Tag Archives: books

The Dangerous Business of Recommending Novels

And the Dangerous Business of Reading Recommendations

“Please read these books and tell me what you think”
(Library books, by CCAC North Library. Licensed under Creative Common Attribution 2.0 Generic)

Someone lends you a book, telling you it’s “fantastic,” “will change your life forever,” or that you “have to read it.” You take and swear you’ll read it. Then it sits on your bookshelf for the next twelve months, while you stare at it and promise yourself you will read it when you have time.

Why is it sometimes so hard to read books that people recommend to you?

I find this reaction very strange, but I do it myself. Someone can describe a book and it might sounds exactly what I’d be interested in, but I still put off reading it. Maybe I’m scared it can never measure up to my hopes. Maybe I’m not one hundred percent positive that whoever recommended it to me actually understands what I like. Or maybe I’d just prefer to have the thrill of discovery for myself. But still, it’s hard enough to find good books, so you’d think it would help to have books recommended to me. And it is nice. I do enjoy most of what people give me, once I convince myself to actually read it. I can think of three possible reasons for this reaction though:

1.) We’ve all had someone tell us we’ll “love” something, but then we don’t. It’s like when a joke is supposed to be “hysterical,” but once someone actually tells the joke, it just falls flat. By raising expectations beforehand, which is kind of part of recommending a book (after all, who says, “this book isn’t all that great, but you have to read it?”), you also risk that the book won’t live up to your description. And everyone’s reaction to books does tend to be personal. Sometimes you just aren’t in the mood for a happy book when you read it, so what came off as “sweet and charming” to your friends, comes off as “syrupy” to you.

So, basically, you’re afraid the book can’t possibly be as good as you were told, so you put off reading it rather than tell your friend your real opinion of it.

2.) Or, possibly, you’re afraid your friends don’t know you as well as they think they do. Maybe you’ve got a friend that gushes over any work with a boy and girl falling in love as “soooooooooo romantic!” or “soooooooooooo suspenseful!” But to you, the books are just mushy or terribly cliché. Someone will tell you there’s no way you could not love Twilight. You like romance novels, right, and Twilight is a full of romance! So you’re pretty hesitant to believe every book people tell you is perfect for you, actually is.

3.) Or maybe you just feel contrary. I don’t know if it’s just me who does this, but if someone tells me I’ll love something, I always wonder how do you know? No one likes to feel like their reactions are predictable and obvious (though maybe mine are). Or if someone tells me a book will change my life, I get nervous and wonder if I want my life to change (or I get cynical and think every book gets called life-changing, when very few actually are). It’s probably a similar reaction to being told you have to read a book for English class – it might be the greatest novel ever, but because it’s assigned you just know you’ll hate it. Case in point, I didn’t take the opportunity to re-read Persuasion when it was assigned in university, relying instead on my very hazy memory of the plot, despite the fact the book is Jane Austen. I still dislike Lord of the Flies and The Chrysalids, because I was made to read them in school. And when someone tells you a book is a “classic” – the word “classic” can mean so many different things! It could be a potboiler, like Dracula, or a depressing assessment of humanity, like Lord of the Flies. I always stubbornly think, “classic doesn’t necessarily mean good.”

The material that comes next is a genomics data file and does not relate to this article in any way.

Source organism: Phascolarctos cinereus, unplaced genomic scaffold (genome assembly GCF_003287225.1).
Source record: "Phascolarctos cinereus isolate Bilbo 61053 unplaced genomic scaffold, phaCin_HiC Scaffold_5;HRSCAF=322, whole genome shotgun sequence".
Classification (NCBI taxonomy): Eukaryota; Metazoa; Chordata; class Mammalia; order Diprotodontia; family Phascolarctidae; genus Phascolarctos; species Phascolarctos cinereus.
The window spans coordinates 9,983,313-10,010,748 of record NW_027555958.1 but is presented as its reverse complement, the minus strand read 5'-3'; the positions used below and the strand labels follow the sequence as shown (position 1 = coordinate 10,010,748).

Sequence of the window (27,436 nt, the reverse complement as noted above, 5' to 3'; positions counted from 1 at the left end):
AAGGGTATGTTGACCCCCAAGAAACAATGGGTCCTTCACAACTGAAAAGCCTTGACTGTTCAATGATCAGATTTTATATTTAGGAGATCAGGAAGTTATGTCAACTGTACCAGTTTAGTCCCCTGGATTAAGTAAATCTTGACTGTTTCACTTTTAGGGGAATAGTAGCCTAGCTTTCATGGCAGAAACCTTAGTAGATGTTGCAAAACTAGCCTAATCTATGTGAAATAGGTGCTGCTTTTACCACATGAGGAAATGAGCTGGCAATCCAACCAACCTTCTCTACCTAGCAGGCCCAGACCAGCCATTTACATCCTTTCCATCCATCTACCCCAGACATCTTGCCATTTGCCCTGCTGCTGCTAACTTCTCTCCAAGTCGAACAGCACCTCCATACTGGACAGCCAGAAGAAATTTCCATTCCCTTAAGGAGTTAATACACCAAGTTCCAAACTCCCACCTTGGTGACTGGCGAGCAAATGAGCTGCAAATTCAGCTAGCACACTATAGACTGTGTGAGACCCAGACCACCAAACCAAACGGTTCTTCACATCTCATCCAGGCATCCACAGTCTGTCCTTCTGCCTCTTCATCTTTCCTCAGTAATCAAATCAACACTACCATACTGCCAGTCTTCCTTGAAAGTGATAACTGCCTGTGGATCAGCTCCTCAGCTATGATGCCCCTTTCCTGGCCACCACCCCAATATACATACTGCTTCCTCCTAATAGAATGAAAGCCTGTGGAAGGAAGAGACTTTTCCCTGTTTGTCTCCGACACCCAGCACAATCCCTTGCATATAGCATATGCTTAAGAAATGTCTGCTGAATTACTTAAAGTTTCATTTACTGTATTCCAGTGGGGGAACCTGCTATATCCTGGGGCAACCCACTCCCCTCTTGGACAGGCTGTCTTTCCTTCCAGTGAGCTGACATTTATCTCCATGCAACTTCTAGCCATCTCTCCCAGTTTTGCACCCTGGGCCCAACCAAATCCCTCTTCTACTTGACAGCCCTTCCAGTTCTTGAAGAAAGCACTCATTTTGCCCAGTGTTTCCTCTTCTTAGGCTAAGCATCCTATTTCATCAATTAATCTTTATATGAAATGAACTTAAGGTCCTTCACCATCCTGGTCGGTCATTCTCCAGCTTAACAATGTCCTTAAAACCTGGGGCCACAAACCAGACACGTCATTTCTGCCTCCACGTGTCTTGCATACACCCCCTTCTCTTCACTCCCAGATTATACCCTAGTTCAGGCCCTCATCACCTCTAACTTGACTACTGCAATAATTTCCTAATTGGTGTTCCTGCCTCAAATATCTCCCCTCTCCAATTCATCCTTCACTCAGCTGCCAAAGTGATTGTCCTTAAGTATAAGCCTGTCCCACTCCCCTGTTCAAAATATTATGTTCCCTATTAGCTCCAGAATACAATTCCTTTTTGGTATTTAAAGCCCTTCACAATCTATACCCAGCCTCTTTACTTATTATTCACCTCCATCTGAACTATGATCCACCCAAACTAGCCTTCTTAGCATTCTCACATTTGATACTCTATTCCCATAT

By no means does this post mean to stop recommending me books! I love books, always will. I just want to analyze my reluctance to start new books for a moment, when I usually enjoy almost anything once I start reading. But I have had a mixed bag with some recommendations, from the library trying to convince me every fantasy book was “Hotter than Potter” when very few were (though I did stumble upon Artemis Fowl this way), to the one elementary teacher who kept throwing these ancient, ugly books at me that I enjoyed almost every time I read them (“Don’t judge a book by its cover,” he said, and he was right). I guess I just need to spend a bit of time in anticipation and nervousness before I really plunge into something. And so my stack of books-to-read might grow ever higher, but at least I do slowly read them.

Do you have the same problem when people recommend books to you? Why do you think people would be reluctant to start reading a book recommended to them?

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Filed under Bookish Thoughts

Escaping Our Dystopian Futures

If I wanted to know how horrible this world can be, I’d watch the news. Like I said before, when I read, I read books to remind myself of the good things that can exist in this world. That’s not to say I don’t read stories where bad things happen. In some of my favourite books, terrible things happen. I just don’t get why some people like to read books that are dark and despairing from beginning to read, without a ray of hope anywhere.